Consumers shun store card lending27 January 2011
Shoppers remained reluctant to borrow to fund high street spending in November despite a surge in demand for personal loans, figures have indicated.
Statistics from the Finance & Leasing Association show that just £202 million was advanced on store cards during the month, a slump of 25% compared with November 2009.
Borrowing through store instalment credit - which helps people to buy large items such as furniture or household goods using monthly payments - also fell by 11%.
Credit card lending remained the largest area of advances, though it remained flat year-on-year at £2.71 billion.
Borrowing through store cards was also down 33% year-on-year in October, while store instalment credit dropped by 27%.
Overall, total advances by FLA members during the month were unchanged on a year earlier at £4.38 billion.
A range of new measures to protect credit and store card customers came into force at the beginning of the year, and further changes are due to come in at the beginning of next month, when the EU's Consumer Credit Directive becomes law.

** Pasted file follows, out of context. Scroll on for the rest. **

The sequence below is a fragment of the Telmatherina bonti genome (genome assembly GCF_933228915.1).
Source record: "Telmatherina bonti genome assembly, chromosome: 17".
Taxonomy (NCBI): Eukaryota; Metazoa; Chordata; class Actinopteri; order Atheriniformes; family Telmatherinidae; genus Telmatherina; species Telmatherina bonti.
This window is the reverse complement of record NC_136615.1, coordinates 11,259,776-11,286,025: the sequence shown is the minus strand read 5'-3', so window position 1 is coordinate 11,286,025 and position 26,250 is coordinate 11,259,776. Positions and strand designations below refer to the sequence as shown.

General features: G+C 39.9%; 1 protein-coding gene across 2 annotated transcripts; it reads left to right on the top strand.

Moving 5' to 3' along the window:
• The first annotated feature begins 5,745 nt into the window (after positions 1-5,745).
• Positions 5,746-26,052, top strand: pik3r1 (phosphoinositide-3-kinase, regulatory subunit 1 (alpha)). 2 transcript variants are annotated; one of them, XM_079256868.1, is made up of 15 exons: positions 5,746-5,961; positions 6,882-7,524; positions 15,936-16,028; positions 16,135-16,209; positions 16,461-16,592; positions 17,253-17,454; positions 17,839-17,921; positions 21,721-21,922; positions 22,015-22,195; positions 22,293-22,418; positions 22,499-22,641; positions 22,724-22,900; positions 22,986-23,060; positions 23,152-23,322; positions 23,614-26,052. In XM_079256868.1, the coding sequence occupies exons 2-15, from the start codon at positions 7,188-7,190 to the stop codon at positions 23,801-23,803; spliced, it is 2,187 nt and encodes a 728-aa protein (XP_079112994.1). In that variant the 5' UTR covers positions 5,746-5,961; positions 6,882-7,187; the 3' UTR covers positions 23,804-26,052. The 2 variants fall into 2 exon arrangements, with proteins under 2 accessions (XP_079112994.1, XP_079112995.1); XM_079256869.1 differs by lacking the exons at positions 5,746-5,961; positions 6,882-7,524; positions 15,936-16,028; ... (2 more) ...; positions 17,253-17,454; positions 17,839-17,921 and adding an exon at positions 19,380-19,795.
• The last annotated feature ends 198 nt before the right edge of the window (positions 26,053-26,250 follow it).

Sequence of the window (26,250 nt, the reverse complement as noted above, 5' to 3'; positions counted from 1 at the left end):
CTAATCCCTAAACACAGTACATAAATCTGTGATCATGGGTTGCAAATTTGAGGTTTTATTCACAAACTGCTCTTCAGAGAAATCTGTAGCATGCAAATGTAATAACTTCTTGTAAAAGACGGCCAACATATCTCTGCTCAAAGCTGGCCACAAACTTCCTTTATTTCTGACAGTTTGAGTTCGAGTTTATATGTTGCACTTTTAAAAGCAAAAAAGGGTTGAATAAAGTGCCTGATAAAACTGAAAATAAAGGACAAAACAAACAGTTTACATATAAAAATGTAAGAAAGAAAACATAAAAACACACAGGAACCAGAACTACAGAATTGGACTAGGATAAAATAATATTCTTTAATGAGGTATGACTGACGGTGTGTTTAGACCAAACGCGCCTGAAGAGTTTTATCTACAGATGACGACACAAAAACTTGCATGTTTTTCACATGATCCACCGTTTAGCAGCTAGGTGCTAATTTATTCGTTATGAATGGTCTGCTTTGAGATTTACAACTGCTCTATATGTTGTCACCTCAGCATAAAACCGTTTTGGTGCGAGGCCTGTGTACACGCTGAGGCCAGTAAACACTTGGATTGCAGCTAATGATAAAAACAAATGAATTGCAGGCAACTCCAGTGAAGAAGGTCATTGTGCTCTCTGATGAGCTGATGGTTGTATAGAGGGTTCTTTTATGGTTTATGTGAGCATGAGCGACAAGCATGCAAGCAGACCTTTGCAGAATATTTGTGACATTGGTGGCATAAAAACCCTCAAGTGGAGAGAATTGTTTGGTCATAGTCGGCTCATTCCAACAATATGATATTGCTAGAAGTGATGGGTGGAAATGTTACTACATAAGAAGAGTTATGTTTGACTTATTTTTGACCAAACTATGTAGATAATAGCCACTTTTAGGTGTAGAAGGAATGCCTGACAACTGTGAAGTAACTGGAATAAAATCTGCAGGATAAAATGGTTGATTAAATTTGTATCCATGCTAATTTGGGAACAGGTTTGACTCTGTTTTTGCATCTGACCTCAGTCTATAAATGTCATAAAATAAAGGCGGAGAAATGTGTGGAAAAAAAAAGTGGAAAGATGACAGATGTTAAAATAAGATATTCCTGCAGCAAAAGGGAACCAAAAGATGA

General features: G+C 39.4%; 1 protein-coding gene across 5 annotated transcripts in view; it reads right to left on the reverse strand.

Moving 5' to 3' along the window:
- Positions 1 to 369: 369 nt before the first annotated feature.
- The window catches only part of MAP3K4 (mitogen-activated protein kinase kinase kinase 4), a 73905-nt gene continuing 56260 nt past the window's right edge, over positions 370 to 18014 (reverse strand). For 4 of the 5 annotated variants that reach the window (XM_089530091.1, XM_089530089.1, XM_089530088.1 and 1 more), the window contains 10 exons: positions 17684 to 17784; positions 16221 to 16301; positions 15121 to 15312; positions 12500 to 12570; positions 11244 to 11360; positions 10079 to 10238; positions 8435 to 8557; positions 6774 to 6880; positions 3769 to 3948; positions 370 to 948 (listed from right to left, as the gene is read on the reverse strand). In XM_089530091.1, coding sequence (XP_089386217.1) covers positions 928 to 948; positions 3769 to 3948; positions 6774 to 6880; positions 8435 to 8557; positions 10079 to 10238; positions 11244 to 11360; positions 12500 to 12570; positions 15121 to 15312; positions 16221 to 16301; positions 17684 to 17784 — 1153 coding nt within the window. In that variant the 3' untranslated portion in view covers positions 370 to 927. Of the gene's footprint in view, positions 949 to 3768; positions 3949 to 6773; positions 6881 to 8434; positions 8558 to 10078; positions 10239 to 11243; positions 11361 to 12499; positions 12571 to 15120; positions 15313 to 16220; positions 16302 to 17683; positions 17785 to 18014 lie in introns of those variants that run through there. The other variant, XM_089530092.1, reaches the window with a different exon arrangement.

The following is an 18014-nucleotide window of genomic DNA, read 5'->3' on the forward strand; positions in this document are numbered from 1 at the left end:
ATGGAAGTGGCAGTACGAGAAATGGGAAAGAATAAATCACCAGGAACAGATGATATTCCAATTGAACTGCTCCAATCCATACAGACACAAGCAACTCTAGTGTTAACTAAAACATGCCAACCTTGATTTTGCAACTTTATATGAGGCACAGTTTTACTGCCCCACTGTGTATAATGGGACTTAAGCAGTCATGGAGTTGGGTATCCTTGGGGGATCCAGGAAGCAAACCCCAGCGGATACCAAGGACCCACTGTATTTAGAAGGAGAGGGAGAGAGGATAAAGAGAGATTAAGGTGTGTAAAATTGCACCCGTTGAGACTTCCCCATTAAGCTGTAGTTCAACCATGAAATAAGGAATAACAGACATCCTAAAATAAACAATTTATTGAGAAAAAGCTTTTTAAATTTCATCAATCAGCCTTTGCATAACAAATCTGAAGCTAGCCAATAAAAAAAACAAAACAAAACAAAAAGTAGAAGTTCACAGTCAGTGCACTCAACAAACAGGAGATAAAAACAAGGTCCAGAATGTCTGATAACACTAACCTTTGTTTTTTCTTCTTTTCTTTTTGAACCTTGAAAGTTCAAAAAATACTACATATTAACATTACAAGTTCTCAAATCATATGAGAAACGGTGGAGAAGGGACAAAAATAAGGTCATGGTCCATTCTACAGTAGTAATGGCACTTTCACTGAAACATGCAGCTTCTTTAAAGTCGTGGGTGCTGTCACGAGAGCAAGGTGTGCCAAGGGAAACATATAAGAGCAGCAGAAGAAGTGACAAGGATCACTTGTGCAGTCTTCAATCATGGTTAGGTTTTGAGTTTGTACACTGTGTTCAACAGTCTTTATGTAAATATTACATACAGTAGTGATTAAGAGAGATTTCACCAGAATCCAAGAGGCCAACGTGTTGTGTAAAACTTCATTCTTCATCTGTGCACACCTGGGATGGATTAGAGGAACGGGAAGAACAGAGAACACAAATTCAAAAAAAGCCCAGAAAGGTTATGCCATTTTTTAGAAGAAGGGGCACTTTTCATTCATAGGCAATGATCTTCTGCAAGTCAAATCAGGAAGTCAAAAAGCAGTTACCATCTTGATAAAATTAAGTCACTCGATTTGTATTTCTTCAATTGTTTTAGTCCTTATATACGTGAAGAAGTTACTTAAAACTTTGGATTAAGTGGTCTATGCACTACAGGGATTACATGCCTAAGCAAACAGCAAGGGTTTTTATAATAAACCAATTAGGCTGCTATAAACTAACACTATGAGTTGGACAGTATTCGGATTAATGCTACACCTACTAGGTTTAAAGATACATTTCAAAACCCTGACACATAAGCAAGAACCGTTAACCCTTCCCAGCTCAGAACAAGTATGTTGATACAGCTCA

Fiona Hoyle, FLA head of consumer finance, said: "These figures send a clear message to the Government about the challenges to be faced when considering further regulatory changes in the consumer credit sector while ensuring that the UK maintains a competitive market with real consumer choice.
"Against a backdrop of contracting markets, the Government must consider carefully the impact on the markets of any further changes to the credit regime."
Copyright Press Association 2011